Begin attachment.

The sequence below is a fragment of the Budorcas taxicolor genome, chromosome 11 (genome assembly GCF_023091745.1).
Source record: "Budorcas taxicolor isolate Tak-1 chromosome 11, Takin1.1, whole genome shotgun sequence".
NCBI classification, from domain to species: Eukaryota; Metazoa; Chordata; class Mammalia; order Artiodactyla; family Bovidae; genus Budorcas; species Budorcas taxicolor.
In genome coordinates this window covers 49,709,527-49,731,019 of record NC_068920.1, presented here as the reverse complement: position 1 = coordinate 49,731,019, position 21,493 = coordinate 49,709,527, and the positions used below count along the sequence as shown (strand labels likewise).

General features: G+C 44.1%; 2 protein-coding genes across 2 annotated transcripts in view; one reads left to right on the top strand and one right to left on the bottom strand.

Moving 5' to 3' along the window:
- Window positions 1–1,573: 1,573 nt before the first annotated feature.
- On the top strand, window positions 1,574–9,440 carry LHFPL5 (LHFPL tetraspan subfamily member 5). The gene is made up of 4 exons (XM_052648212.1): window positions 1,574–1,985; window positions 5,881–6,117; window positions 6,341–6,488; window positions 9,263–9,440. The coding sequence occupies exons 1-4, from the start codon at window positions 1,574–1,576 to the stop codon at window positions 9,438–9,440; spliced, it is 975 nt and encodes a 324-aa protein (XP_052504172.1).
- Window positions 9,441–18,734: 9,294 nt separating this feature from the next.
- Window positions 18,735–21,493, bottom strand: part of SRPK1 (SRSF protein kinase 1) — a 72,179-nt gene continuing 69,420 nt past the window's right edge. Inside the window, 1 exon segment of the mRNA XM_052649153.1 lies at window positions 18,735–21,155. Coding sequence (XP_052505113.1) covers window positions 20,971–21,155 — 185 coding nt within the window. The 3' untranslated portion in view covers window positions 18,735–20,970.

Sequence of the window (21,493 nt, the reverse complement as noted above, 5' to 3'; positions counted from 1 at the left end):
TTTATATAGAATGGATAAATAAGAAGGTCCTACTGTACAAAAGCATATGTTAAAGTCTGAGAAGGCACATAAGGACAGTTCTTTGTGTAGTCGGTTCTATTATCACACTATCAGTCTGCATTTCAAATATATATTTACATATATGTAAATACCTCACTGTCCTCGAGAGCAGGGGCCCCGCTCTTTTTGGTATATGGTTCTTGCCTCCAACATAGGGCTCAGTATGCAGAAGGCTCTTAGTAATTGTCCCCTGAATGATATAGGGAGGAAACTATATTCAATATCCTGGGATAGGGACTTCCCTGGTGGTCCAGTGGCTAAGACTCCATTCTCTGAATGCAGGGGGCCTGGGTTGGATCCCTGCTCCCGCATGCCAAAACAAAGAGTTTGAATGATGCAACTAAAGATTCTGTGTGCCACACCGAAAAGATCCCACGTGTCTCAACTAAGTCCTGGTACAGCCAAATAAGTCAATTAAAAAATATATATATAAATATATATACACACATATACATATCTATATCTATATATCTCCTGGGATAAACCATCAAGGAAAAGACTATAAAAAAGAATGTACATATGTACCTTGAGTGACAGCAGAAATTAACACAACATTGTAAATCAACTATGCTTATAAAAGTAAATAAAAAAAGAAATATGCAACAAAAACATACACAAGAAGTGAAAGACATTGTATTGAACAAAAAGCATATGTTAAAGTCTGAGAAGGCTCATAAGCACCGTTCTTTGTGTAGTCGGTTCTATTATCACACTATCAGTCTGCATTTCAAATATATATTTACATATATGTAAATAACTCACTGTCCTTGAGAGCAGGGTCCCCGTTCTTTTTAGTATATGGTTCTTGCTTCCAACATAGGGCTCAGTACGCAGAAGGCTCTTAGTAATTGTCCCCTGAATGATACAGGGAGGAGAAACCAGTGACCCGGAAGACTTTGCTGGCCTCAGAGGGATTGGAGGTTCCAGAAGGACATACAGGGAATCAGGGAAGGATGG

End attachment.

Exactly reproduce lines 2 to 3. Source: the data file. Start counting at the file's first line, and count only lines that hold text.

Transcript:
Source record: "Budorcas taxicolor isolate Tak-1 chromosome 11, Takin1.1, whole genome shotgun sequence".
NCBI classification, from domain to species: Eukaryota; Metazoa; Chordata; class Mammalia; order Artiodactyla; family Bovidae; genus Budorcas; species Budorcas taxicolor.